Definitions from Oxford Languages - translations and definitions:
Pleasure is defined as ‘to please or gratify someone’. An example of pleasure is to cook someone a very special meal. Pleasure means the state of being pleased, delighted or gratified. An example of pleasure is enjoying reading books.
What greater pleasure is there than being able to engage in a story through ‘playing it out’ with your peers? I use the phrase ‘playing it out’ as this is what young children believe they are doing…..’playing’ the story and having a really good time with their classmates at the same time. We know that the experience is advancing their enjoyment of learning as well as supporting progression in their spoken language/communication, literacy and language to support writing.
Bringing a book to life for young children can be a transformative experience for all involved. We know that book/themed role play areas can help a child to enter the story, become a part it, live and breathe it and make it their own. Many young children have missed this opportunity and may be continuing to do so as we gradually ease out of current restrictions. One of the last junk models that I had the pleasure of viewing was in a display cabinet in a school entrance hall and it was a KS1 pupil’s re-creation of ‘Beegu’. It was beautiful!
Beegu by Alexis Deacon happens to be one of my favourite (all time) KS1 classic stories and here are my favourite ways to bring this inspiring story alive whilst reading it aloud to the whole class:
Display the front cover digitally, close the blinds and turn the lights off as the children enter the classroom in the morning. When the session begins, stand next to the image and slowly drop some leaves, with your arm raised. Ask the children to explain what you are doing. Confirm their responses and then ask them to look at the image displayed and introduce the character. Gather their interpretations. Focus on the main character and the way that Beegu is looking at the leaf. Discuss the fact that there is only one leaf falling and remind the children of their responses to you dropping leaves. Some children would have provided a very literal response. Some children may be slightly confused. This should open up a conversation about ‘Beegu’ before reading the story and begin to create a sense of empathy. Continue to read/display the next few pages in order to develop further comprehension.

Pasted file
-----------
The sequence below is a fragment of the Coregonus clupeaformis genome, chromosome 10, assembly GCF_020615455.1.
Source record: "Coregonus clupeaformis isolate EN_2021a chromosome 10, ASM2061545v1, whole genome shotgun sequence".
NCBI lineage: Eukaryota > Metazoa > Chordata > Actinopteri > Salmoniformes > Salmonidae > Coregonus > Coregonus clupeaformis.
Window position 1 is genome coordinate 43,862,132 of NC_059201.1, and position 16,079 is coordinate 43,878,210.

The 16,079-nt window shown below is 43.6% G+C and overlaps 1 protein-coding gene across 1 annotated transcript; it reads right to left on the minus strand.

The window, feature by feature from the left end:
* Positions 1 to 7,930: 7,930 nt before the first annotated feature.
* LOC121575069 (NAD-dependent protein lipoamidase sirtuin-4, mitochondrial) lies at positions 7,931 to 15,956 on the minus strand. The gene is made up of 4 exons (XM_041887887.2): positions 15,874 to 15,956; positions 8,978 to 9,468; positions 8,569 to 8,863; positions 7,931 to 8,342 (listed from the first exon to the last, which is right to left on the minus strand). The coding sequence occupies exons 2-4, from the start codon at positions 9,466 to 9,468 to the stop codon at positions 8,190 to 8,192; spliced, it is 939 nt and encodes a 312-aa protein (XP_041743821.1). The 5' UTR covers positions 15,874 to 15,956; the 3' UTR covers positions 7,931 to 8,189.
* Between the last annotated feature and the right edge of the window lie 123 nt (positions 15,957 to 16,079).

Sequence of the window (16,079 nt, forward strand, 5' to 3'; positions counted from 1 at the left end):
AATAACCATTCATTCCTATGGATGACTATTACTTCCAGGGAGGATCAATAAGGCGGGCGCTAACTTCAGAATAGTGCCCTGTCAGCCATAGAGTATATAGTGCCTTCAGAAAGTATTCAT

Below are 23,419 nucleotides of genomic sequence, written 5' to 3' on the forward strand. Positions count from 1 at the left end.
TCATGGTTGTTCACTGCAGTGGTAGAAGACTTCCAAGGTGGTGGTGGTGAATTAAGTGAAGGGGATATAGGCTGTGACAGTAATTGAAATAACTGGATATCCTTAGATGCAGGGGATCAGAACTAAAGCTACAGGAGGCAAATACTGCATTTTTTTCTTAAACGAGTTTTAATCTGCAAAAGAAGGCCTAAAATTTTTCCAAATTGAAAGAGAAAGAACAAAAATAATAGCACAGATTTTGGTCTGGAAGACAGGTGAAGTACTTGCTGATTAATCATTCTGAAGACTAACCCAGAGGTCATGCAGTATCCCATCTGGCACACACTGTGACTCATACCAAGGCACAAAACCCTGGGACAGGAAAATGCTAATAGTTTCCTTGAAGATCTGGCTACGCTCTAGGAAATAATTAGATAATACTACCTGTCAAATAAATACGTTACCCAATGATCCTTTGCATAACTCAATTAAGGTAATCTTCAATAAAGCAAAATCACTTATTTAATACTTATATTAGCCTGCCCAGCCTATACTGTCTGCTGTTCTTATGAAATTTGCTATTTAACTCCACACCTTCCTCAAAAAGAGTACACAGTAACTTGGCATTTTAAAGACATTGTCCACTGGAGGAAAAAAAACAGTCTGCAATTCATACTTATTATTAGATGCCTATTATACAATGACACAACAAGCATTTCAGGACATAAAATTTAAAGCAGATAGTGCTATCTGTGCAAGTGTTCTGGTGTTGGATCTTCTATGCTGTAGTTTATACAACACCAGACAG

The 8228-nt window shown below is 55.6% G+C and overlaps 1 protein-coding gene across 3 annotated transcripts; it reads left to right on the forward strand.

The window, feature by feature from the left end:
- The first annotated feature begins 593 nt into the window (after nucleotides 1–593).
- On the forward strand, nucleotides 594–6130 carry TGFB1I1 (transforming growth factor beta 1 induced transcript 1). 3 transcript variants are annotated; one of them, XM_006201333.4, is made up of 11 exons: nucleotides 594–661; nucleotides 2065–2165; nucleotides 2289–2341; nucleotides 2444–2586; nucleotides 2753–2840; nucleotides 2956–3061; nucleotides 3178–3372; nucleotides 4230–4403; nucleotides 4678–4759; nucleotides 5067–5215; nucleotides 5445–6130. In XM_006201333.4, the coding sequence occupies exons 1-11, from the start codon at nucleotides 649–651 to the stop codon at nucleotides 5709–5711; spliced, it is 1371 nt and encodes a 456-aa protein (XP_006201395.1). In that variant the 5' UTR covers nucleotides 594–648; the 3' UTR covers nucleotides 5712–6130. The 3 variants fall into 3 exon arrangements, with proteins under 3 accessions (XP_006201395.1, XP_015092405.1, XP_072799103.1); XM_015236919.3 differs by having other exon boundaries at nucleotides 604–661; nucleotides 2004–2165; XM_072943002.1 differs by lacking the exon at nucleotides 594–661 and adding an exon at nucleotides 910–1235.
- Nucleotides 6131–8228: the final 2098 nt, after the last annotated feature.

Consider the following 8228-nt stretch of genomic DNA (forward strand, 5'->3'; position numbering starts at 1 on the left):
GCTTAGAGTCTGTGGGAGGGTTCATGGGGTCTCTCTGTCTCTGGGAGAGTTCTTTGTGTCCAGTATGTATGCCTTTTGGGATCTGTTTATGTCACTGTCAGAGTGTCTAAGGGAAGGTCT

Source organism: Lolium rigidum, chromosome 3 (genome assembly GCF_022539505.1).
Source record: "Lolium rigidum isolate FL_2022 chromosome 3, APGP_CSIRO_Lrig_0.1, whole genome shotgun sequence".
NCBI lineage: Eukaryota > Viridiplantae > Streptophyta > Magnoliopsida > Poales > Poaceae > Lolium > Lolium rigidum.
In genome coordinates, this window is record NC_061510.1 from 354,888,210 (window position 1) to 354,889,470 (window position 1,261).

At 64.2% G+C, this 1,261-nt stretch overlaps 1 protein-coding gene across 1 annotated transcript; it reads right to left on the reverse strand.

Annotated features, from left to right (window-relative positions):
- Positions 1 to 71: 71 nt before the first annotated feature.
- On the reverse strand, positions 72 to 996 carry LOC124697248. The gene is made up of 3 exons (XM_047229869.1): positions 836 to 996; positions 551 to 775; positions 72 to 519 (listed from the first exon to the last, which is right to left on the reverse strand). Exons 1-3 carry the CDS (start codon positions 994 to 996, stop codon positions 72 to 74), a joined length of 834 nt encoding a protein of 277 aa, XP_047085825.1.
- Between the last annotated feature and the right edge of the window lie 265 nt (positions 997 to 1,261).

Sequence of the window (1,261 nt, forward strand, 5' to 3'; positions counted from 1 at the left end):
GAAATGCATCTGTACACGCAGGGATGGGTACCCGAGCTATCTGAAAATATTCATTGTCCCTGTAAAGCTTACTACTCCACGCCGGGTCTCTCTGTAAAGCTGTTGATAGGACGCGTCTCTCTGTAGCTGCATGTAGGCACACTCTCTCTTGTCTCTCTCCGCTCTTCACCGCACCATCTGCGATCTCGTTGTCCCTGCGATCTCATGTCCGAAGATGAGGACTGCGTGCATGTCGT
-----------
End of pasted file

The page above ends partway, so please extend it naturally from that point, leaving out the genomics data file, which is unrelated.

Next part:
Eventually, Beegu finds some friends (the puppies) and cuddles into them. The children should relate to this as enticing, enclosed learning areas within FS-KS1 support the young learners’ emotional development, sense of acceptance, safety and reassurance. Ask the children to contribute towards discussion as to why Beegu feels safe and accepted. Present the children with a cardboard box with some items of your own that contribute towards your well-being and sense of belonging. Empty the box of your contents as you ask the children to draw or list items that they would put into that box.
As the story progresses, the children will experience the fact that Beegu is rejected twice. Explore the pictures of the (perceived) school playground scenes and the picture of the adult rejecting Beegu. Ask the children to (individually) freeze frame this scene. Ask them if they think that Beegu has done anything wrong. Explore responses and display the pictures of the final playground scenes with the text, ’But not everyone thought so’. Provide the children with an image of the scene with the sentence stem….’I think’. Allow them to draw or write their responses.
Personally, I would end the pupils’ experience of the story with Beegu and his mother reuniting. However, I would concentrate upon his experience of ‘How Earth creatures were mostly big and unfriendly, but there were some small ones who seemed hopeful’.
Perhaps use this as an opportunity to introduce the idea of a ‘Beegu moment’ when the children are finding relationships a challenge or you, as a practitioner, feel that there might be something else at ‘play’.
We can never truly know what children might be experiencing in their relationships with each other but I do feel that this story provides us with an opening and a positive line of communication that that our youngest pupils can relate to.